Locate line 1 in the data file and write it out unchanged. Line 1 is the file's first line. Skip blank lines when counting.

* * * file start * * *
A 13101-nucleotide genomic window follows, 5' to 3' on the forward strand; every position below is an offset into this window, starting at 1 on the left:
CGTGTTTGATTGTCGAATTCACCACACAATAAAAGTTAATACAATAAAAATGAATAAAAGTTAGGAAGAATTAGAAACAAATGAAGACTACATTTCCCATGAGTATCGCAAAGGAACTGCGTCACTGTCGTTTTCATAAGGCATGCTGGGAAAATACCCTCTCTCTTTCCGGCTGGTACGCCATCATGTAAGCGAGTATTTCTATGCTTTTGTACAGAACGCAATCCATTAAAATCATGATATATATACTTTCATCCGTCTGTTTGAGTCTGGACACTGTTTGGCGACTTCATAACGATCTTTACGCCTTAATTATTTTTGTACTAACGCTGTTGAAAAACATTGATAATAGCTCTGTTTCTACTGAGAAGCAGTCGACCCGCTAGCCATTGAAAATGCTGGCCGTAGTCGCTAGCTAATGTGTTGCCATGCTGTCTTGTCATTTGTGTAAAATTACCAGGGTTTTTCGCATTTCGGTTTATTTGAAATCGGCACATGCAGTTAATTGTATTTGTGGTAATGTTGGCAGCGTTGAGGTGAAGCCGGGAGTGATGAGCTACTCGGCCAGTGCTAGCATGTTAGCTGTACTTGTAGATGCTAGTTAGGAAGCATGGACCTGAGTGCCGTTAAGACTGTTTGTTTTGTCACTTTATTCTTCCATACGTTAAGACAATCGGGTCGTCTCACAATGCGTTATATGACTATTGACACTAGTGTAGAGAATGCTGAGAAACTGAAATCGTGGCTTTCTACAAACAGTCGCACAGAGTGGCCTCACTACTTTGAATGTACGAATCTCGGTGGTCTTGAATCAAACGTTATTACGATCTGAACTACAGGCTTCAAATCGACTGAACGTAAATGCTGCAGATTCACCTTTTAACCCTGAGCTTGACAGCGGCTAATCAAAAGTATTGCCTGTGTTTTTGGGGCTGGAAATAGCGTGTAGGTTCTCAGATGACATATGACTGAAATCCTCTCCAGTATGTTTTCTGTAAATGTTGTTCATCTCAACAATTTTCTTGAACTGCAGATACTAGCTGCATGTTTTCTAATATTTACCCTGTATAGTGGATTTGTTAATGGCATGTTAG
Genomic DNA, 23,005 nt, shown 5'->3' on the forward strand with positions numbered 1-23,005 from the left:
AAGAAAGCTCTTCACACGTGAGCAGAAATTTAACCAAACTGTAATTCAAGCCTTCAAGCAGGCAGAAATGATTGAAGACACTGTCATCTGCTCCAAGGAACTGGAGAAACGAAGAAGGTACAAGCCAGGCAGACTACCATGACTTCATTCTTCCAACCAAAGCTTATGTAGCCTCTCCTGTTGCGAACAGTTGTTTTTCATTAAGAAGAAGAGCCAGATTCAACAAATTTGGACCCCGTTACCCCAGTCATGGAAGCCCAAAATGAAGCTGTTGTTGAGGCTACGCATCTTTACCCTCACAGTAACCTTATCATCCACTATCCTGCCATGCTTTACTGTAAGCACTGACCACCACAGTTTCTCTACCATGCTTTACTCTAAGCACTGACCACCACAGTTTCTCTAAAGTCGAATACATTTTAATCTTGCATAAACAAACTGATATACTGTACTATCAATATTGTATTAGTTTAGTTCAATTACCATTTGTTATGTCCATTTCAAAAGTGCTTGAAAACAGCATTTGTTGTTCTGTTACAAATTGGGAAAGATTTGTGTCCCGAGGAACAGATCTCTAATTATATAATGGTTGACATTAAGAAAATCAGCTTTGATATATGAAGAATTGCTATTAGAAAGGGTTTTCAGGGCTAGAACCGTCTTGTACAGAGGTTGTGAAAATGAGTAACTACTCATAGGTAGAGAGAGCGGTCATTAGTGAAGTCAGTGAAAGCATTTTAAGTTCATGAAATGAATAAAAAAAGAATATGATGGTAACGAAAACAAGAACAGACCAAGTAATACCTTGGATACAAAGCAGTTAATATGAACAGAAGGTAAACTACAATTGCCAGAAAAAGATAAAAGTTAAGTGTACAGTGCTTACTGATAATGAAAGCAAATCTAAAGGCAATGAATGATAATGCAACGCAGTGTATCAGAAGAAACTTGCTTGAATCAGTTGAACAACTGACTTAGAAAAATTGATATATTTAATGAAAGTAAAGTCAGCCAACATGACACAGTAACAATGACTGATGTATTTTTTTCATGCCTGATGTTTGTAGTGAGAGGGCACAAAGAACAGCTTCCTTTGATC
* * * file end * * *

A 13101-nucleotide genomic window follows, 5' to 3' on the forward strand; every position below is an offset into this window, starting at 1 on the left: